Cocktails of AIDS medicines have slashed death rates by more than 80 percent and now most patients taking the drugs can expect to survive more than a decade and perhaps much longer, scientists said on Friday.
The introduction of life-saving drug combinations known as Highly Active Antiretroviral Therapy (HAART) in 1997 means AIDS is no longer an automatic death sentence.
Death rates were halved shortly after the drug cocktails became available and declined by over 80 percent by 2001.
“Nine out of 10 people could expect to live for 10 years regardless of the age at which they became infected. We haven’t reached the medium yet so it could be 17 or 20 years — we can’t really say at the moment,” said Dr. Kholoud Porter, of Britain’s Medical Research Council (MRC).
Before HAART, only about half of people infected would have expected to be alive 10 years later and even fewer if they were more than 40 years old when they were infected.
Ageism no longer seems to be an issue because older people on HAART do not have a reduced life expectancy. But the research, reported in The Lancet medical journal, shows that injecting drug users are four times more likely to die of AIDS than men infected through sexual contact.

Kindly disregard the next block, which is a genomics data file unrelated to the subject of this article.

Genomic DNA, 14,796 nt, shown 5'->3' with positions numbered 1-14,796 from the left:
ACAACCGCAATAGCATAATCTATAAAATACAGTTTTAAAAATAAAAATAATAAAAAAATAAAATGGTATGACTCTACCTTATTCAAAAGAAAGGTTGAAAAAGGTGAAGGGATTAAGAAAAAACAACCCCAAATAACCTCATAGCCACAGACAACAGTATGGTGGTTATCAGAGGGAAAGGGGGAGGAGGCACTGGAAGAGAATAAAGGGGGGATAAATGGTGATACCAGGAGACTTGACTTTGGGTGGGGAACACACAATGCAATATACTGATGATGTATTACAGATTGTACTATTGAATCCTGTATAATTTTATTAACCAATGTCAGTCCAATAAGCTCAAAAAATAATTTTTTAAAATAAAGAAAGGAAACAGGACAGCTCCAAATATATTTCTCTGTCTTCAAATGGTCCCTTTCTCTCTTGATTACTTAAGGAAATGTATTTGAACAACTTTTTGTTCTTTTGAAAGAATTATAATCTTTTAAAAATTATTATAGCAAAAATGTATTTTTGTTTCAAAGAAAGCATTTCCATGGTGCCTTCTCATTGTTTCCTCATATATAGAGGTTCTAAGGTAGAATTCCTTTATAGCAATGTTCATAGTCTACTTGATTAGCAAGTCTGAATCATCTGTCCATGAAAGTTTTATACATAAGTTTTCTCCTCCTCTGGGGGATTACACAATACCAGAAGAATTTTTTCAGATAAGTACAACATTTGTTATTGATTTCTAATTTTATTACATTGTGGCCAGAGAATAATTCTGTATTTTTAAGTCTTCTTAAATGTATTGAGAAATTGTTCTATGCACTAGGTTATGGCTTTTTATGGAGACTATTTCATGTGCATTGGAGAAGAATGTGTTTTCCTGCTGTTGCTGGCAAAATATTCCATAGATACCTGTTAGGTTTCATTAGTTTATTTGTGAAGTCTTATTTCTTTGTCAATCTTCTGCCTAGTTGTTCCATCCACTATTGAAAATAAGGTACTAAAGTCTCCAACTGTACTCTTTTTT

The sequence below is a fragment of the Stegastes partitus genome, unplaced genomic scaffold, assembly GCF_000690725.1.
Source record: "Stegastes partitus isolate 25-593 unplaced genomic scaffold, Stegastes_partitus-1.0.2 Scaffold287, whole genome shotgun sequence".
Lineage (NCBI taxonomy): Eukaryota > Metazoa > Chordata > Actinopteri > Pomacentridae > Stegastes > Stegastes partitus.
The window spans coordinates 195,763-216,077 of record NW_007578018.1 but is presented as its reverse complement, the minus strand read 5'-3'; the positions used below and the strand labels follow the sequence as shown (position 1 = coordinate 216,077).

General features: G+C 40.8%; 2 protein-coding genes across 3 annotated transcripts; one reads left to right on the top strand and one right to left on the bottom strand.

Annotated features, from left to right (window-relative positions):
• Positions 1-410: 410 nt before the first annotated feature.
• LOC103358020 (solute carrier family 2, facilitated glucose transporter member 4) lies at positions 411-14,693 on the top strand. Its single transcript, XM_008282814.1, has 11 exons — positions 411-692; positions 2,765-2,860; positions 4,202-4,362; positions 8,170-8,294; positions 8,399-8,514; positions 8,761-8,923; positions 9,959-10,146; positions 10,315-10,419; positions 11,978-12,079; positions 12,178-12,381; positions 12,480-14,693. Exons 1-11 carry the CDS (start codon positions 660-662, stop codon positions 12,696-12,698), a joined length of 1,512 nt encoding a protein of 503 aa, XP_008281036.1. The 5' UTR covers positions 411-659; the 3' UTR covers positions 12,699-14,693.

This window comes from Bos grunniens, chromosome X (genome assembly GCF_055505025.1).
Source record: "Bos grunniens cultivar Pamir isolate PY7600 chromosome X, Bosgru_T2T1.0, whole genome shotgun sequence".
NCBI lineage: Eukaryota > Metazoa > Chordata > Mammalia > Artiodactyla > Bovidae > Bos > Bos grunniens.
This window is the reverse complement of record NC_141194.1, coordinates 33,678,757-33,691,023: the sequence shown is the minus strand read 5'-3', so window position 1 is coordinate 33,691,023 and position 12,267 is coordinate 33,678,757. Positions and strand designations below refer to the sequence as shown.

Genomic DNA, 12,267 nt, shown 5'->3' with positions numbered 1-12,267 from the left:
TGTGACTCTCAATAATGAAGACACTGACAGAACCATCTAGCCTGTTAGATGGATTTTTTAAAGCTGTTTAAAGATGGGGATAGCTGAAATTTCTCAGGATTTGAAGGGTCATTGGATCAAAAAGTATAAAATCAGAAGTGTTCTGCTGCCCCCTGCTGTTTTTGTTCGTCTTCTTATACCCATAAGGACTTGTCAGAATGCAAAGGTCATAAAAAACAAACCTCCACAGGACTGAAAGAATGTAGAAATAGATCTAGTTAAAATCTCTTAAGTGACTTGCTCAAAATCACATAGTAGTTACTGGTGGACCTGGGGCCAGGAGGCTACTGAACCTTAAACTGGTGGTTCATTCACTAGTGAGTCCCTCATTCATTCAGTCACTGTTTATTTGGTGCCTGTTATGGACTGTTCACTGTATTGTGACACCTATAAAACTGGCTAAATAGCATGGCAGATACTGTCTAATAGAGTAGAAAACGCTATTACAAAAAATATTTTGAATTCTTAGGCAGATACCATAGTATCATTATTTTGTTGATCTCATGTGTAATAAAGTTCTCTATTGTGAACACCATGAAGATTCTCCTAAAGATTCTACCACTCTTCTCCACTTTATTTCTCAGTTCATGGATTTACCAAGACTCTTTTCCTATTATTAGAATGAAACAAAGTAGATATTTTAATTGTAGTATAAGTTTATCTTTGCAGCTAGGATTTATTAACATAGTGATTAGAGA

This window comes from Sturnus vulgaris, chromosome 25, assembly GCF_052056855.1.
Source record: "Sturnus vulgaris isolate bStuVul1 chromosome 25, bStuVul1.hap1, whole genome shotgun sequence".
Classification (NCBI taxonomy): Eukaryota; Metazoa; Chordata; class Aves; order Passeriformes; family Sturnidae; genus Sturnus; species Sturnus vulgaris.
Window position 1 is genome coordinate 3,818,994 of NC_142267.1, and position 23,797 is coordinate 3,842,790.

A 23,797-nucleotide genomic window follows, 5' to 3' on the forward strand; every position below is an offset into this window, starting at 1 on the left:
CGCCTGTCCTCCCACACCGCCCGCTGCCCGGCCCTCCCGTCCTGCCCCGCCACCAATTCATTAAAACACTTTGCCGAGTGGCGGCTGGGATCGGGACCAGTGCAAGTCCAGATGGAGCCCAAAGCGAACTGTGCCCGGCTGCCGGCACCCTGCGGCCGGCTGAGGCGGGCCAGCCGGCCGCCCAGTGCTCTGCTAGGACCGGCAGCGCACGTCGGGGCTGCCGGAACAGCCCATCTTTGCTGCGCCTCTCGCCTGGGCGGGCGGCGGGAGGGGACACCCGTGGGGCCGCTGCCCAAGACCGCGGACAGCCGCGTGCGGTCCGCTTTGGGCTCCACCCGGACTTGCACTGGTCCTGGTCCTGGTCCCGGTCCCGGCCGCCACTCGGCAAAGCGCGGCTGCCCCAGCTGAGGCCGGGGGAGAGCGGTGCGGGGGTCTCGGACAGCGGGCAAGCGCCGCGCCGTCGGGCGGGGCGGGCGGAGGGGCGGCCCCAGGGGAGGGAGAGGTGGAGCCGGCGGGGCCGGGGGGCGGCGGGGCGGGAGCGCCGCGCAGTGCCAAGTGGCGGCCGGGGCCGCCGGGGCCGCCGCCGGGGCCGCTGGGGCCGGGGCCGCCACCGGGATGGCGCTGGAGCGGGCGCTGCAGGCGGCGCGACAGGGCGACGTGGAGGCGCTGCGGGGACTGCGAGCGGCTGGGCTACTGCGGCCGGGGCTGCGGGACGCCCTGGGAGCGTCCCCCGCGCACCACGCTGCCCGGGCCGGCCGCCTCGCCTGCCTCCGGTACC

Porter said they are less likely to take the sometimes complicated combinations of anti-AIDS drugs properly. Intravenous drug users are also more likely to have co-infections with other viruses, particularly hepatitis C.
“Before age mattered, now it doesn’t. Before, exposure category or risk group didn’t matter and now it does,” Porter told Reuters.
Gap between rich and poor
While HAART has extended the lives of AIDS patients in countries where people can afford to pay, the treatment is still scarce in poor nations, despite intense pressure for pharmaceutical companies to cut prices.
Last month, drug companies said they had doubled the supply of AIDS medicine to Africa. More than 76,300 Africans were receiving cut-price drugs from six pharmaceutical firms at the end of June 2003, compared to 35,500 in March 2002.
But UNAIDS, the United Nations group spearheading the global battle against the epidemic, estimates that 4.1 million African desperately need the treatments. Thirty million of the 42 million people worldwide infected with the AIDS virus live in sub-Saharan Africa.
Porter’s findings were based on an analysis of 22 different studies across Europe, Australia and Canada, where the drugs are readily available.
HAART refers to a combination of three or more medicines from at least two classes of anti-AIDS drugs. The various treatments attack the AIDS virus in different phases of its life cycle.
Porter said long-term follow-up of AIDS patients is essential because the drugs are toxic and patients are showing resistance to them.
“We hope we go on seeing survival improvements and that people infected with HIV will end up having the same survival expectations as people who are (HIV) negative,” Porter added.